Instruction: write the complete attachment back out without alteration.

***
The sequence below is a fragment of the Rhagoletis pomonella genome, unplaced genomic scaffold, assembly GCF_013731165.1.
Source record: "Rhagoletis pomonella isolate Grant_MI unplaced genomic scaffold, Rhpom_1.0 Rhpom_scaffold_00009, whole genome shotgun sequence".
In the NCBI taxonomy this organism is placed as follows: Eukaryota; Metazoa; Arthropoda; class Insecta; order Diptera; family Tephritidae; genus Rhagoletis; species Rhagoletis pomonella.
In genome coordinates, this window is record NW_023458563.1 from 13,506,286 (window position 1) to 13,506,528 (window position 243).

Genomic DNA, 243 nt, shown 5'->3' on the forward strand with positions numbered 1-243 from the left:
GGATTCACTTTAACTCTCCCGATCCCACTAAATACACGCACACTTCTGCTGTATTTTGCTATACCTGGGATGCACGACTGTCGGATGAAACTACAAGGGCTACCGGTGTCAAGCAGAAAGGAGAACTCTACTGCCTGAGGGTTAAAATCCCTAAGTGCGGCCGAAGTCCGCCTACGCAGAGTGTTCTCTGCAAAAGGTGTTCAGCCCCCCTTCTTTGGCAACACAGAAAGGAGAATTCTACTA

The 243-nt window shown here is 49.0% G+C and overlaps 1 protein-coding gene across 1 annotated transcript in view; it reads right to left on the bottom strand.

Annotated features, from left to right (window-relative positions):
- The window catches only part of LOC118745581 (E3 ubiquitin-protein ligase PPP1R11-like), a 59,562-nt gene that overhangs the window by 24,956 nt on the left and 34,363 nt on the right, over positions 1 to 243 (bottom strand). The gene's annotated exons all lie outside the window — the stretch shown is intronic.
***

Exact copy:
The sequence below is a fragment of the Rhagoletis pomonella genome, unplaced genomic scaffold, assembly GCF_013731165.1.
Source record: "Rhagoletis pomonella isolate Grant_MI unplaced genomic scaffold, Rhpom_1.0 Rhpom_scaffold_00009, whole genome shotgun sequence".
In the NCBI taxonomy this organism is placed as follows: Eukaryota; Metazoa; Arthropoda; class Insecta; order Diptera; family Tephritidae; genus Rhagoletis; species Rhagoletis pomonella.
In genome coordinates, this window is record NW_023458563.1 from 13,506,286 (window position 1) to 13,506,528 (window position 243).

Genomic DNA, 243 nt, shown 5'->3' on the forward strand with positions numbered 1-243 from the left:
GGATTCACTTTAACTCTCCCGATCCCACTAAATACACGCACACTTCTGCTGTATTTTGCTATACCTGGGATGCACGACTGTCGGATGAAACTACAAGGGCTACCGGTGTCAAGCAGAAAGGAGAACTCTACTGCCTGAGGGTTAAAATCCCTAAGTGCGGCCGAAGTCCGCCTACGCAGAGTGTTCTCTGCAAAAGGTGTTCAGCCCCCCTTCTTTGGCAACACAGAAAGGAGAATTCTACTA

The 243-nt window shown here is 49.0% G+C and overlaps 1 protein-coding gene across 1 annotated transcript in view; it reads right to left on the bottom strand.

Annotated features, from left to right (window-relative positions):
- The window catches only part of LOC118745581 (E3 ubiquitin-protein ligase PPP1R11-like), a 59,562-nt gene that overhangs the window by 24,956 nt on the left and 34,363 nt on the right, over positions 1 to 243 (bottom strand). The gene's annotated exons all lie outside the window — the stretch shown is intronic.